• We place great emphasis on informing our visitors through good local guides who can pass on local information and provide an insight into the host destination in a culturally sensitive manner.
• We don't employ UK tour leaders to guide visitors around Africa; we believe that Africans can usually do a better job of this.
• We encourage the employment of local people through the accommodation and projects that we support.
How our travellers can helpLitter: keep all litter in your possession until you find a suitable disposal facility. Do not carelessly discard cigarette stubs as much of southern Africa is very arid and scrub and grasslands can catch light quickly with devastating effects.
Driving and walking: if driving yourself, then stick to roads, tracks and trails, do not venture off these. This helps minimise damage to vegetation and distress to wildlife. Similarly, when approaching animals in your vehicle or on foot, keep a respectful distance from them and don't harass them. Take into consideration your distance and do not attempt to feed or touch any wildlife.
Attempt to use environmentally friendly bathroom products and use them sparingly to minimise pollution of the local water supply. Many of our lodges provide their own complimentary environmentally friendly products. In some areas of southern Africa, (in particular Namibia), water shortage is a serious problem, the severity of this increases during the winter period. Please conserve water where possible - however, it is important to keep oneself hydrated at all times. Please also make every effort to conserve other resources i.e.: remember to switch off lights and air-conditioning when you leave your room.
Also we ask that you:
• Do not purchase products that may endanger the survival of an animal by encouraging the destruction of a species for souvenirs i.e.: ivory, skins or other wildlife products.
• Visit and support local conservation and community projects where possible. This provides valuable funding for projects and enables the local community to improve their standard of living through developing infrastructure and services.
• Do not give money to beggars. Instead make a resolution that you will make a donation to a local school or health project before you leave Africa. (Ask us if you'd like suggestions for this.)
With regard to your own social behaviour, it is important to be aware of the local community's culture and traditions and to respect local etiquette. We would hope that all our clients intend a cultural exchange during their visit to learn more about the host community. We suggest that...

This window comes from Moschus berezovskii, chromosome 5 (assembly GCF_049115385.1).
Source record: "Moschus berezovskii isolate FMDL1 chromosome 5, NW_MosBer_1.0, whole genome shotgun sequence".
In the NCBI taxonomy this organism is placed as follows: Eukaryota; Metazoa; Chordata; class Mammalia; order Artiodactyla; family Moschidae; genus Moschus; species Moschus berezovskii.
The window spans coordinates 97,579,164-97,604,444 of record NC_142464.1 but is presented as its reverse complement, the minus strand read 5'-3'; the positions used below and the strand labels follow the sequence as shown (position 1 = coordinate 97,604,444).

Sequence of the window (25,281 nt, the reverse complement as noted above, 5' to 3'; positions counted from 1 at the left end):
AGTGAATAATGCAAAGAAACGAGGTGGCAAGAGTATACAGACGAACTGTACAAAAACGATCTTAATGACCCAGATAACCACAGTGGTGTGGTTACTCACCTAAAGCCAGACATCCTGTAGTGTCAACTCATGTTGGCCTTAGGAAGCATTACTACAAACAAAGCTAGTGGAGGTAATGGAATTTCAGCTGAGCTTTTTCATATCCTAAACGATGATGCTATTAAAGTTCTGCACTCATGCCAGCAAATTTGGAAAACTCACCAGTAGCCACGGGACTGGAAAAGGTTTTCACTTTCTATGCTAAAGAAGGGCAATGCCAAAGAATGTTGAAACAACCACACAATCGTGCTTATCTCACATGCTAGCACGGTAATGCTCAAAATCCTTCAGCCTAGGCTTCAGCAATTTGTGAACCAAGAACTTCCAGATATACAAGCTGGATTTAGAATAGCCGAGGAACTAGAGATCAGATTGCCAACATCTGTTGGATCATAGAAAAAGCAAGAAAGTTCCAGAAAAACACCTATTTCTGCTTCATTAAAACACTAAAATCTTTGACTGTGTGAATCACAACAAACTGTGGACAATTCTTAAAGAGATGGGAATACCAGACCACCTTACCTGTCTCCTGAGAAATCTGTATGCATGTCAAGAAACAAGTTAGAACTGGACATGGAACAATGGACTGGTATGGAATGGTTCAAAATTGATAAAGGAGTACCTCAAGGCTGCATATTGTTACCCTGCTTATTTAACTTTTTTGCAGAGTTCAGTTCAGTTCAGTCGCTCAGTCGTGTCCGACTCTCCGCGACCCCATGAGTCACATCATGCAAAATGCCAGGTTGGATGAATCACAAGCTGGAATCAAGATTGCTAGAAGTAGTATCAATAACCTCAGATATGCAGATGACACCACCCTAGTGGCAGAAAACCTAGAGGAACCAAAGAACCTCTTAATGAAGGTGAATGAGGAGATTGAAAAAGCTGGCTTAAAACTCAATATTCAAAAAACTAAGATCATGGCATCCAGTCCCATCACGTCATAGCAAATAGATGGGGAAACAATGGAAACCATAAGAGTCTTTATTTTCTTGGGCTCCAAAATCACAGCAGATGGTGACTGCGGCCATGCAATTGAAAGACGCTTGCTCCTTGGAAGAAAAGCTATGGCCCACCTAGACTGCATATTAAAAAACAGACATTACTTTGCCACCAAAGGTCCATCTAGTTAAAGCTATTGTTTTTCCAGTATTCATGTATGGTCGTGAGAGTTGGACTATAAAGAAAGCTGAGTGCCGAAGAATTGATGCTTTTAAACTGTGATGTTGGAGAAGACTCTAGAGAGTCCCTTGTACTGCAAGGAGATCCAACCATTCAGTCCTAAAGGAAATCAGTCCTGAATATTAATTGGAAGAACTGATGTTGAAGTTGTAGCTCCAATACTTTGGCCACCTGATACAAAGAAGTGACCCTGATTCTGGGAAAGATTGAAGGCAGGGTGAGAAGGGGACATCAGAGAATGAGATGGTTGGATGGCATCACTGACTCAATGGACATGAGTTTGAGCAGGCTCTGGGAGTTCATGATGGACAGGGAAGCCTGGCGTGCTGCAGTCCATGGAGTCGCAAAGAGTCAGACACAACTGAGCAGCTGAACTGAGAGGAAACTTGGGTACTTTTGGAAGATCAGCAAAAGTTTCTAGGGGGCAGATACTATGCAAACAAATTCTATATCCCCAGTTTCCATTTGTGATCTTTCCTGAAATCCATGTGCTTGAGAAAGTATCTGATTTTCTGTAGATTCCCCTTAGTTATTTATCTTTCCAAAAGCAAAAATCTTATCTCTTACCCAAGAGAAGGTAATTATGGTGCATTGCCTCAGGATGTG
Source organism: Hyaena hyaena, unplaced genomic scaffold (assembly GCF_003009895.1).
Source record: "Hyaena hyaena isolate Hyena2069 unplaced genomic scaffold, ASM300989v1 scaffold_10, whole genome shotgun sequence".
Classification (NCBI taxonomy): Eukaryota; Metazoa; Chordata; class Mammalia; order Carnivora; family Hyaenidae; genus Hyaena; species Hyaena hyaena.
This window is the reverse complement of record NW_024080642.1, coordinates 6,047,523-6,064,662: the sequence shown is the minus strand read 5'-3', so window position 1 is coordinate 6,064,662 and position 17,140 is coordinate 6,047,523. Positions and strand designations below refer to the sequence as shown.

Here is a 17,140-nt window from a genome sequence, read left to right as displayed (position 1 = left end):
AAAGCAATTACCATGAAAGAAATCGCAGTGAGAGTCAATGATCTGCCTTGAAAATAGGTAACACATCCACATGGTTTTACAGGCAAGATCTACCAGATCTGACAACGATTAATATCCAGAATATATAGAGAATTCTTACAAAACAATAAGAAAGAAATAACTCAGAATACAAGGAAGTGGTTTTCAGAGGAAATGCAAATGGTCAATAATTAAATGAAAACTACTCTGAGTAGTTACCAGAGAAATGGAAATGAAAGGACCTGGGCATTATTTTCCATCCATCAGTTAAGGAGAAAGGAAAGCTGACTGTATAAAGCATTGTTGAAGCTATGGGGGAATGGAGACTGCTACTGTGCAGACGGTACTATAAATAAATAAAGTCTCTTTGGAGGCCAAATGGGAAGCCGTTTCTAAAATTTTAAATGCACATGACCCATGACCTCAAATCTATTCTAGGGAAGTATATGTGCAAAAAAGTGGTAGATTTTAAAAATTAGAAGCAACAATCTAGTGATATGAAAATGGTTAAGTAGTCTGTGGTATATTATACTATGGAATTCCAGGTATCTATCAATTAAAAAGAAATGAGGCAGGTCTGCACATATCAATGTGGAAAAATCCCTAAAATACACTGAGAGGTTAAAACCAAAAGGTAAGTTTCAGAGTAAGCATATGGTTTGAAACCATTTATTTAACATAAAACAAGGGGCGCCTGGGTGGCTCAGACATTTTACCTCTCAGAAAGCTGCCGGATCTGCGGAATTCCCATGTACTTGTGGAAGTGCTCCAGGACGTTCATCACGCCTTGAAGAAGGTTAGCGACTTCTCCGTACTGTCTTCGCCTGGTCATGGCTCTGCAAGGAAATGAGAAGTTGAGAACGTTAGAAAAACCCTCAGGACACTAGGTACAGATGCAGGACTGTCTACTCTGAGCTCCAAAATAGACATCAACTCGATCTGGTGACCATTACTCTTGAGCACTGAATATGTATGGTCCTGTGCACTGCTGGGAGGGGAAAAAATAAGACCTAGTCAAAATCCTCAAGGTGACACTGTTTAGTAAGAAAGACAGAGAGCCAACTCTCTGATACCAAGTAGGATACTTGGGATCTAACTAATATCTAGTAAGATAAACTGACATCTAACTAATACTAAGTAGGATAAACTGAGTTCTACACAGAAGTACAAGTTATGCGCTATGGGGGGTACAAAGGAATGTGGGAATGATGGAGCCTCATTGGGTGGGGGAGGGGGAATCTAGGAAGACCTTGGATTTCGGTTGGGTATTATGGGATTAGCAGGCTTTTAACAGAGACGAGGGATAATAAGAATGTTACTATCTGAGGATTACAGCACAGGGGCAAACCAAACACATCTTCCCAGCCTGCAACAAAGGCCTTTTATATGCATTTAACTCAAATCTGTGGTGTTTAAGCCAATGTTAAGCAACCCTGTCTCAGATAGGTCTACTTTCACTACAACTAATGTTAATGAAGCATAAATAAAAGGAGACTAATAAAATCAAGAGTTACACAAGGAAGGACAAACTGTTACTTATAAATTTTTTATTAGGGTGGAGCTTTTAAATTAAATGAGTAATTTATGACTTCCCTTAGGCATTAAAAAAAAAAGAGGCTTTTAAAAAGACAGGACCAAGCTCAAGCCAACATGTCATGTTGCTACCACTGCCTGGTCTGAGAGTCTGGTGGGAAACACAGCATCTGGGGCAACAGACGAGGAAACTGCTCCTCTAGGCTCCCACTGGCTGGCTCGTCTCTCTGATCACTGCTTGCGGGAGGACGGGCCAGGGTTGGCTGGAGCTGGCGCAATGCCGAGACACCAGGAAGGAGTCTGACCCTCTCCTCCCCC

• You ask your local guides about their customs – they're the best ones to advise you in Africa.
• You try to be as inoffensive as possible by taking into consideration dress codes.
• Couples should try not to be over-amorous in public
• You ask before you take photographs of local people and please respect their privacy.
• You try to learn simple words or phrases from the local language to reflect your interest - greetings are vital.
• You maintain a level of respect for all local people and avoid “high-handed foreigner” attitudes.
Considering the local economy, we ask you to try to:
• Purchase local goods rather than imported products. Be adventurous and dine in local restaurants and café's. This helps to support the local economy rather than increasing leakage to other countries through international chains.
• Visit local, small-scale souvenir shops and purchase from these rather than city/hotel tourist shops.
• We recommend that you plan for tipping within your holiday budget. If you feel that you have received good service during your stay at a lodge/guestfarm/camp etc., please make a donation at the end of your visit in the central staff tipping box - tipping differs from place to place, so please ask the management the best way to do it to ensure that the people behind the scenes also benefit.
Finally, we'd again suggest that if you are looking specifically for places that have particularly strong RT aspects to their work, then we'd suggest that you first look at our suggestions for trips that include time with traditional cultures – as these often have particularly strong community involvement.